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> > > > > > > What can I do to help myself when I have elbow pain?

What can I do to help myself when I have elbow pain?

Adapting your movements

The first thing to do if you have elbow pain is to change or adapt any movements that might be causing your symptoms or making them worse, for example if you’ve been doing a lot of twisting movements like using a screwdriver. Most cases of elbow pain won’t improve until this is done.

Flare-ups of some conditions can be eased by avoiding bending your elbow into positions that cause the symptoms.

If you think your work might be the main cause of your pain, especially if it involves repetitive movements, it's worth discussing this with an occupational therapist. They'll be able to advise on how to change your movements and ways to support your elbow while it's healing. If your place of work has an occupational health department they may also be able to help.

Read more about work and arthritis.


Simple painkillers such as paracetamol (an analgesic) may help to ease pain. You should use them as and when you need them, but it’s best to take them before the pain becomes very bad.

It’s important that you take them regularly and at the recommended dose, but you shouldn’t take them more often than every four hours or take no more than eight in 24 hours.

Non-steroidal anti-inflammatory drugs (NSAIDs) such as ibuprofen, which you can buy at chemists and supermarkets, can also help. You can use painkillers and NSAIDs for a short course of treatment of about a week to 10 days. If they’ve not helped after this time then they’re unlikely to and you should see your doctor.

If these medications don’t help, your GP may be able to prescribe other painkillers. If they prescribe stronger NSAIDs, they’ll take precautions – for example, by prescribing the lowest effective dose for the shortest possible period of time. NSAIDs can cause digestive problems (stomach upsets, indigestion or damage to the lining of the stomach) so in most cases NSAIDs will be prescribed along with a drug called a proton pump inhibitor (PPI), which will help to protect the stomach.

NSAIDs also carry an increased risk of heart attack or stroke. Although the increased risk is small, your doctor will be cautious about prescribing NSAIDs if there are other factors that may increase your overall risk, such as those listed for over-the-counter NSAIDs.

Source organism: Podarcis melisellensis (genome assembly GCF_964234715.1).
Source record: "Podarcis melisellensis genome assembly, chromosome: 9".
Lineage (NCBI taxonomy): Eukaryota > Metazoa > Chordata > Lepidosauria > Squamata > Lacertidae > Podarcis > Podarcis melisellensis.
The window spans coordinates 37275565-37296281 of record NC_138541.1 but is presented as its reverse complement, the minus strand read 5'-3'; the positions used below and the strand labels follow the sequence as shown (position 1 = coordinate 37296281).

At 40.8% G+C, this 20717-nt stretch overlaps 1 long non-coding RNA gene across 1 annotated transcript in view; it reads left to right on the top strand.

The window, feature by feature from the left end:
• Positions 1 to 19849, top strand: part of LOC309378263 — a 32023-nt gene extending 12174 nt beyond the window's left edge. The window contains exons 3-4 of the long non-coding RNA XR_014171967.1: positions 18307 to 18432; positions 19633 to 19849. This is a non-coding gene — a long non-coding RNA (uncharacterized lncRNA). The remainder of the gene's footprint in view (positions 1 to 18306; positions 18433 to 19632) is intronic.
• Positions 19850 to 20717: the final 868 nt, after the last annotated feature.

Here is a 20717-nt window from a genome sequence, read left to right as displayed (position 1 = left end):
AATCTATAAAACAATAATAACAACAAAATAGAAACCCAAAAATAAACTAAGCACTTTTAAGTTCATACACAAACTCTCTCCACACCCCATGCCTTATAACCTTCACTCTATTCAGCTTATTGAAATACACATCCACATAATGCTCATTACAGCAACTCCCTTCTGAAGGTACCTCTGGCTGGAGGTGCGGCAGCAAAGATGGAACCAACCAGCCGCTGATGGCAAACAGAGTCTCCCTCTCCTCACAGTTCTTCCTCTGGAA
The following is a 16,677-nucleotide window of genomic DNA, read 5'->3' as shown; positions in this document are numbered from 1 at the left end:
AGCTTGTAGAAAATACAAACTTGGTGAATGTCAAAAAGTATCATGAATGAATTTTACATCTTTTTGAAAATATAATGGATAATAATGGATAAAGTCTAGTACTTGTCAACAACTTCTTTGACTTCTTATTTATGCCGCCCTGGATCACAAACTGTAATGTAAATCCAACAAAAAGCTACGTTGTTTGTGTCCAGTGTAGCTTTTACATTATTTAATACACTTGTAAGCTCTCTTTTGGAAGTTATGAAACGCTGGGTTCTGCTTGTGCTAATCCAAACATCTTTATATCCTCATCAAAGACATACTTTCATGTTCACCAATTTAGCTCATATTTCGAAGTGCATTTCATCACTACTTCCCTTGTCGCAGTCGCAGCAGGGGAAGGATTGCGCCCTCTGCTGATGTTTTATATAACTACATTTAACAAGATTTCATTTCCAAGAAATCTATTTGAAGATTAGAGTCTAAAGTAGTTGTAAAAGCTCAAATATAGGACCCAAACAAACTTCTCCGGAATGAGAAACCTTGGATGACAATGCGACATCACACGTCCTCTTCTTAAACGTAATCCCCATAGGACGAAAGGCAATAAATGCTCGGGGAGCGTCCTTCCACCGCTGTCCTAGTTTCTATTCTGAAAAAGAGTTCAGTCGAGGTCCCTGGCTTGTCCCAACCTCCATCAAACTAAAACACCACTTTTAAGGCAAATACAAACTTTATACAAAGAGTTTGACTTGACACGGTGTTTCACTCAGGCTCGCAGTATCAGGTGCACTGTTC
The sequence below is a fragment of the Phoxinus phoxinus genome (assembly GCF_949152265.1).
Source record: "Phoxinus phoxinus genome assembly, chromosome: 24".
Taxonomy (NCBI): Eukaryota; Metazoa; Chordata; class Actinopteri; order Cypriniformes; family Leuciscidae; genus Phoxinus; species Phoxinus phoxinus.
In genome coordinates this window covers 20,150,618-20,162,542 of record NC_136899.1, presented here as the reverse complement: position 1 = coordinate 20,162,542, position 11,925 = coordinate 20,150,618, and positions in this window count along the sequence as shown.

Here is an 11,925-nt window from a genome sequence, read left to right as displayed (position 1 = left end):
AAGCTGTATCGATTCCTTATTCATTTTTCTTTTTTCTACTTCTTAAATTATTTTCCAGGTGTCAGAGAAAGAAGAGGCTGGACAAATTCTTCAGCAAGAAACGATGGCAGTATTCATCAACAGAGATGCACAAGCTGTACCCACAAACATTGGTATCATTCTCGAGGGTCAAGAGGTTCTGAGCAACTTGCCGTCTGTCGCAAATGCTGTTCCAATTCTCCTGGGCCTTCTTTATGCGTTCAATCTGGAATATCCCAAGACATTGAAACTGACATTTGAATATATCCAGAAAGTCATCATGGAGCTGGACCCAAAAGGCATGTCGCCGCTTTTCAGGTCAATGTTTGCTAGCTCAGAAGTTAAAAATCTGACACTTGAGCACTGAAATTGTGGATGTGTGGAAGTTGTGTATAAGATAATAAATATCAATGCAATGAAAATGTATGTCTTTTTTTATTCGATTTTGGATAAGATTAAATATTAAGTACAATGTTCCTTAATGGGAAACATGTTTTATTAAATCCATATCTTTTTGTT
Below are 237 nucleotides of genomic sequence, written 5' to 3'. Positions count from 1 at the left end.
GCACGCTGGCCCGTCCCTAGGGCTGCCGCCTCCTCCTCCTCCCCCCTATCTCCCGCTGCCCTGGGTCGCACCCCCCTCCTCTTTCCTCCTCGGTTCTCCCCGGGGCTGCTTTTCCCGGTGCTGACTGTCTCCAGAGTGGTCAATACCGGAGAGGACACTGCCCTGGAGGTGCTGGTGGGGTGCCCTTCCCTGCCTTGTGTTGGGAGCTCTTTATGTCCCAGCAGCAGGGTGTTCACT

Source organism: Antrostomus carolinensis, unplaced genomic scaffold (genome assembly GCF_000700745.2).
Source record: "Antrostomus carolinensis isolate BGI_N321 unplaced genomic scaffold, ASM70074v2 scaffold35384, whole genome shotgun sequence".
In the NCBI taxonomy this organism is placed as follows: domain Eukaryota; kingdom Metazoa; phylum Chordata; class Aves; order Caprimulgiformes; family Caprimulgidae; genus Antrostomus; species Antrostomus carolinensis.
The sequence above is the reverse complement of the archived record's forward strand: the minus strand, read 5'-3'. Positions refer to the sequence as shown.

Using a splint called an epicondylitis clasp may relieve the strain when you’re doing activities that cause flare-ups. They put pressure on the muscle, which alters tension where the muscle is attached to the tendon. They’re available from chemists, sports shops and physiotherapists.

Heat/ice packs

Applying a heat pack to the affected area can ease pain and stiffness. You can use a reusable heat pad (which you can buy from chemists and sports shops), a microwavable wheat bag or hot-water bottle.

An ice pack, for example a bag of frozen peas, can also be helpful. Make sure that you don’t put either the heat or ice pack directly onto your skin to avoid burning or irritating your skin. And don’t use them for too long – 10–15 minutes every couple of hours should be enough.


To prevent your elbow joint stiffening and your arm muscles weakening we recommend that you don’t rest for more than a few days. Start some gentle exercise as soon as the pain begins to ease. Simple exercises can help to restore your range of movement, promote strength, ease stiffness and help get your elbow back to normal.

You can download a selection of exercises that are designed to stretch, strengthen and stabilise the structures that support your elbow. They’re all useful if you have osteoarthritis or rheumatoid arthritis, as long as you don’t have a flare-up in your elbow, and you should try to do them every day. Start by exercising very gently and gradually build up. Unless you’ve fractured your elbow, you should stretch it out fully once a day to prevent contractures.

Download our elbow pain exercise booklet (PDF).

Try our exercises for tennis elbow.

As with any physical activity, you’ll need to use some common sense in performing these exercises. While some aches or discomfort during or following exercise are normal and should be expected, if an exercise makes your symptoms significantly worse you should stop doing it.

Read more about exercise and arthritis.


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